SQL> insert into bb values (to_date ('1970-12-12 ', 'yyyy-mm-dd'), to_date ('1970-12-01 ', 'yyyy-mm-dd'), null)

1 row created.

SQL> select * from bb;

A B
------------------
C
---------------------------------------------------------------------------
12-DEC-85 01-DEC-84


SQL> update bb set c = numtoyminterval (a-B, 'Year ');

1 row updated.

SQL> select * from bb;

A B
------------------
C
---------------------------------------------------------------------------
12-DEC-85 01-DEC-84
+ 000000376-00

-- Directly change the subtracted days to an adult, Because I specify to change the days to years.
SQL> select a-B, c from bb;

A-B
----------
C
---------------------------------------------------------------------------
376
+ 000000376-00


SQL> insert into bb values (null, null, numtoyminterval (376, 'month '));

1 row created.

SQL> select * from bb;

A B C
--------------------------------------------------------------
12-DEC-85 01-DEC-84 + 000000376-00
+ 000000031-04

SQL> insert into bb values (null, null, numtoyminterval (999999999, 'Year '));

1 row created.

SQL> select * from bb;

A B C
---------------------------------------------------------------------------------------
12-DEC-85 01-DEC-84 + 000000376-00
+ 000000031-04
+ 999999999-00

======================================

The time difference between the two TIMESTAMP types of interval year to month. The internal type is 182 and the length is 5. There are 4 bytes of storage year differences, and an offset of 0X80000000 is added during storage. The difference in a byte storage month, which is offset by 60.

SQL> ALTER TABLE TestTimeStamp ADD E INTERVAL YEAR TO MONTH;
SQL> update testTimeStamp set e = (select interval '5' year + interval '10' month year from dual );

3 rows have been updated.

SQL> commit;
Submitted.

SQL> select dump (e, 16) from testTimeStamp;

DUMP (E, 16)
---------------------------------------------
Typ = 182 Len = 5: 80, 0, 46
Typ = 182 Len = 5: 80, 0, 46
Typ = 182 Len = 5: 80, 0, 46

Year: 0X80000005-0X80000000 = 5
Month: 0x46-60 = 10

Interval day to second data type

Oracle Syntax:
INTERVAL '{integer | integer time_expr | time_expr }'
{DAY | HOUR | MINUTE} [(leading_precision)]
| SECOND [(leading_precision [, fractional_seconds_precision])]}
[TO {DAY | HOUR | MINUTE | SECOND [(fractional_seconds_precision)]}]

The leading_precision value ranges from 0 to 9. The default value is 2. the format of time_expr is HH [: MI [: SS [. n] or MI [: SS [. n] or SS [. n], n indicates microseconds.
This type is similar to interval year to month. We recommend that you read interval year to month first.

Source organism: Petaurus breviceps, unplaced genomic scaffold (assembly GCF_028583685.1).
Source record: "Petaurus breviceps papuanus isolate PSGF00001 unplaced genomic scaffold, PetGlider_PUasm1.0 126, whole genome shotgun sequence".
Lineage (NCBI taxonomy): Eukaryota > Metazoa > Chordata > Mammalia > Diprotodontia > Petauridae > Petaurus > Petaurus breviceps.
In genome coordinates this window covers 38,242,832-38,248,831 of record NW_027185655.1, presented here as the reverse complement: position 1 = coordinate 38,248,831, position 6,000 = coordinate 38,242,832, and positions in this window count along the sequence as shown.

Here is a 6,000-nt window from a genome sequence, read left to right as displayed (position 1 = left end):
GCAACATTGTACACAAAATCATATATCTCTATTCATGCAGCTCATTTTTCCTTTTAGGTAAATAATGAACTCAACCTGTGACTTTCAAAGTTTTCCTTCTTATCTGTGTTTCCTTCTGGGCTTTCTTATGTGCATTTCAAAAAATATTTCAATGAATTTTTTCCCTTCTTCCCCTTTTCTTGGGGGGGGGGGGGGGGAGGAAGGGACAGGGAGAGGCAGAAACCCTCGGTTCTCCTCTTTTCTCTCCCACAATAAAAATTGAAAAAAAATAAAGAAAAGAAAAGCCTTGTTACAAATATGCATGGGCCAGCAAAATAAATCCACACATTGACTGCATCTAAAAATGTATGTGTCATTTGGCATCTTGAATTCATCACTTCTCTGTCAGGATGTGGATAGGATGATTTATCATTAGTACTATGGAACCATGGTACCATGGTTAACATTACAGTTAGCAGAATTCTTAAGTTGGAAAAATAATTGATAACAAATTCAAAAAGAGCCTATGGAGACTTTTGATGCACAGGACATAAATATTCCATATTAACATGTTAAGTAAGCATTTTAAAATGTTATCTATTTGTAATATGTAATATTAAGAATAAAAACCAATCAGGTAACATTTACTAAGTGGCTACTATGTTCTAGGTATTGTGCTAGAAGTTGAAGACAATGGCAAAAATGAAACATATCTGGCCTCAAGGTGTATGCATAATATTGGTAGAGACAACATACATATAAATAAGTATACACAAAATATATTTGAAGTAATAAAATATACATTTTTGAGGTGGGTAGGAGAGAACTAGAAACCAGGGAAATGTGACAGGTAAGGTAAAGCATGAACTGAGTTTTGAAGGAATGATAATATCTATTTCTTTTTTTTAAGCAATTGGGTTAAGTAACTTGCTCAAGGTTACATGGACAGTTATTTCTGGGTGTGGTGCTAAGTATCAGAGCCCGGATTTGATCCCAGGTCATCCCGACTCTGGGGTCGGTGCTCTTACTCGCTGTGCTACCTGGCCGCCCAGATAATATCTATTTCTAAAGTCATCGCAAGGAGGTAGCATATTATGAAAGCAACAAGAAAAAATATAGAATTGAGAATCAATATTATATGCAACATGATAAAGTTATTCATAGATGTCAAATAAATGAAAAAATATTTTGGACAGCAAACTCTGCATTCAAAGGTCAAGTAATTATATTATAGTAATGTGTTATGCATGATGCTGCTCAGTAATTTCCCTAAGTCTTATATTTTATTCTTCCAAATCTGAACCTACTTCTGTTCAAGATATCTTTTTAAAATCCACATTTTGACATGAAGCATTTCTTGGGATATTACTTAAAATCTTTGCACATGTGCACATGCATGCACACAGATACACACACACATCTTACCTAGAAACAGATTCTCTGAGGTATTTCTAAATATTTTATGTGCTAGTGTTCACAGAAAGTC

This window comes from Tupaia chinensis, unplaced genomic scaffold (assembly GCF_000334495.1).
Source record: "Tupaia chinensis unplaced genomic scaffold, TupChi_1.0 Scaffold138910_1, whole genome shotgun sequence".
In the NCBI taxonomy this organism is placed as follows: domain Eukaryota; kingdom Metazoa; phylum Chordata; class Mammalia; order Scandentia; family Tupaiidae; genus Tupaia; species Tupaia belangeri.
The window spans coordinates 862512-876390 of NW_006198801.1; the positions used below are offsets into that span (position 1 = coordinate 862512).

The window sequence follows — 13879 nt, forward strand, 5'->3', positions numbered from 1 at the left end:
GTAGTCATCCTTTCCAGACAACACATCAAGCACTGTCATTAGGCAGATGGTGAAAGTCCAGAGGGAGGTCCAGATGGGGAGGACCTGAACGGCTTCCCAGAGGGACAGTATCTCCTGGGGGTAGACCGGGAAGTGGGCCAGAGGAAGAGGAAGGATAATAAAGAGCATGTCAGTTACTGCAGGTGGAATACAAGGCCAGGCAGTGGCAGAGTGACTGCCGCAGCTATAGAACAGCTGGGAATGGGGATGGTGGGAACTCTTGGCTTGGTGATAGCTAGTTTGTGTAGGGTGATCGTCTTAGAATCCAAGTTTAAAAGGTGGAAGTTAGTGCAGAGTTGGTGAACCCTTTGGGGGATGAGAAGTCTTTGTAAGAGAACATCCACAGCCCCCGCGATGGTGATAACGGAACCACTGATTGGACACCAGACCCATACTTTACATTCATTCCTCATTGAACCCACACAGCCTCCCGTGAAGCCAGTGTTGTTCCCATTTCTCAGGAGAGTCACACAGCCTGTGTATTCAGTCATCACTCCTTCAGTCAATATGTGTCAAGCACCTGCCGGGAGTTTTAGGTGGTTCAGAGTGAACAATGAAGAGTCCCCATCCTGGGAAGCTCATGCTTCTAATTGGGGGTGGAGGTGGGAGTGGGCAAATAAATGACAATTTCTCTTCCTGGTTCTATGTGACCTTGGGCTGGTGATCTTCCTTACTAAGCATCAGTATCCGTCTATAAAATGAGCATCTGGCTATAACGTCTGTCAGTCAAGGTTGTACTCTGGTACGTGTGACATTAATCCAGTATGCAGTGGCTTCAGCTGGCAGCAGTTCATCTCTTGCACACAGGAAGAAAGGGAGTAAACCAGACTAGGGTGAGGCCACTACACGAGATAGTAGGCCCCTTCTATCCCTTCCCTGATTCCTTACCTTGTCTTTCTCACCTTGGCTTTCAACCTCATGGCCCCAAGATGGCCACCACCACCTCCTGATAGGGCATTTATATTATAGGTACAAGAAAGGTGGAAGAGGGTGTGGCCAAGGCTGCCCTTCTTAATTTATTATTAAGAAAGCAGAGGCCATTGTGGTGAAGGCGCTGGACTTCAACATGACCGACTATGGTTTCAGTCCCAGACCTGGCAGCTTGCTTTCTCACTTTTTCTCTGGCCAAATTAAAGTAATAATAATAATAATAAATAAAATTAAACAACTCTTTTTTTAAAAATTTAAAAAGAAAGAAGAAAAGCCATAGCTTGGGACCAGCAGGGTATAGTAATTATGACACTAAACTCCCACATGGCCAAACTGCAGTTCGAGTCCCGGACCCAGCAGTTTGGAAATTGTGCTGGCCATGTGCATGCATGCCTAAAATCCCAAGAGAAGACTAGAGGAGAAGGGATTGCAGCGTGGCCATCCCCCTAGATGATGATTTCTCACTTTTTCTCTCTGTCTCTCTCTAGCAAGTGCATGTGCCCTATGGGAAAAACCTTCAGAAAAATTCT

Range value:
HOUR: 0 to 23
MINUTE: 0 to 59
SECOND: 0 to 59.999999999

Eg:
INTERVAL '4 5:12:10. 222 'Day to second (3)
Indicates 4 days, 5 hours, 12 minutes, and 10.222 seconds.

INTERVAL '4:12 'DAY TO MINUTE
Indicates 4 days, 5 hours, and 12 minutes.

INTERVAL '0000005' DAY (3) TO HOUR
The value is 5 hours in 400 days, and 3 in 400 is the precision. Therefore, "DAY (3)". Note that the default value is 2.

INTERVAL '000000' DAY (3)
400 days

INTERVAL '11: 12: 10.2222222 'hour to second (7)
Indicates 11 hours, 12 minutes, 10.2222222 seconds.

INTERVAL '11: 20' HOUR TO MINUTE
Indicates 11 hours and 20 minutes.

INTERVAL '10' HOUR
10 hours

INTERVAL '10: 22' MINUTE TO SECOND
Indicates 10 minutes and 22 seconds.

INTERVAL '10' MINUTE
Meaning: 10 points

INTERVAL '4' DAY
Indicates four days.

INTERVAL '25' HOUR
Representation: 25 hours

INTERVAL '40' MINUTE
Indicates: 40 points

INTERVAL '000000' HOUR (3)
120 hours

INTERVAL '30. 100' SECOND (12345)
30.1235 seconds, because the precision after the second is set to 4, rounding is required.

INTERVAL '20' DAY-INTERVAL '000000' HOUR = INTERVAL '10-0' DAY TO SECOND
Indicates 20 days-240 hours = 10 days, 0 seconds

============================
This part Source: http://www.Oraclefans.cn/forum/showblog.jsp? Rootid = 140
Interval day to second stores the time difference between two timestamps, expressed in the form of date, hour, minute, and SECOND. The internal code of this data type is 183, and the length is 11 bytes:

L four bytes indicate the number of days (increase the offset of 0X80000000)
L The hour, minute, and second are represented by one byte (increase by 60 offset)
L four bytes indicate the hour difference of the second (increase the offset of 0X80000000)

The following is an example:

SQL> alter table testTimeStamp add f interval day to second;

The table has been changed.

SQL> update testTimeStamp set f = (select interval '5' day + interval '10' second from dual );

3 rows have been updated.

SQL> commit;

Submitted.

SQL> select dump (f, 16) from testTimeStamp;

DUMP (F, 16)

--------------------------------------------------------------------------------

Typ = 183 Len = 11: 80, 0, 3c, 3c, 0, 0
Typ = 183 Len = 11: 80, 0, 3c, 3c, 0, 0
Typ = 183 Len = 11: 80, 0, 3c, 3c, 0, 0

Date: 0X80000005-0X80000000 = 5

Hour: 60-60 = 0
Minute: 60-60 = 0
Seconds: 70-60 = 10
Second decimal part: 0X80000000-0X80000000 = 0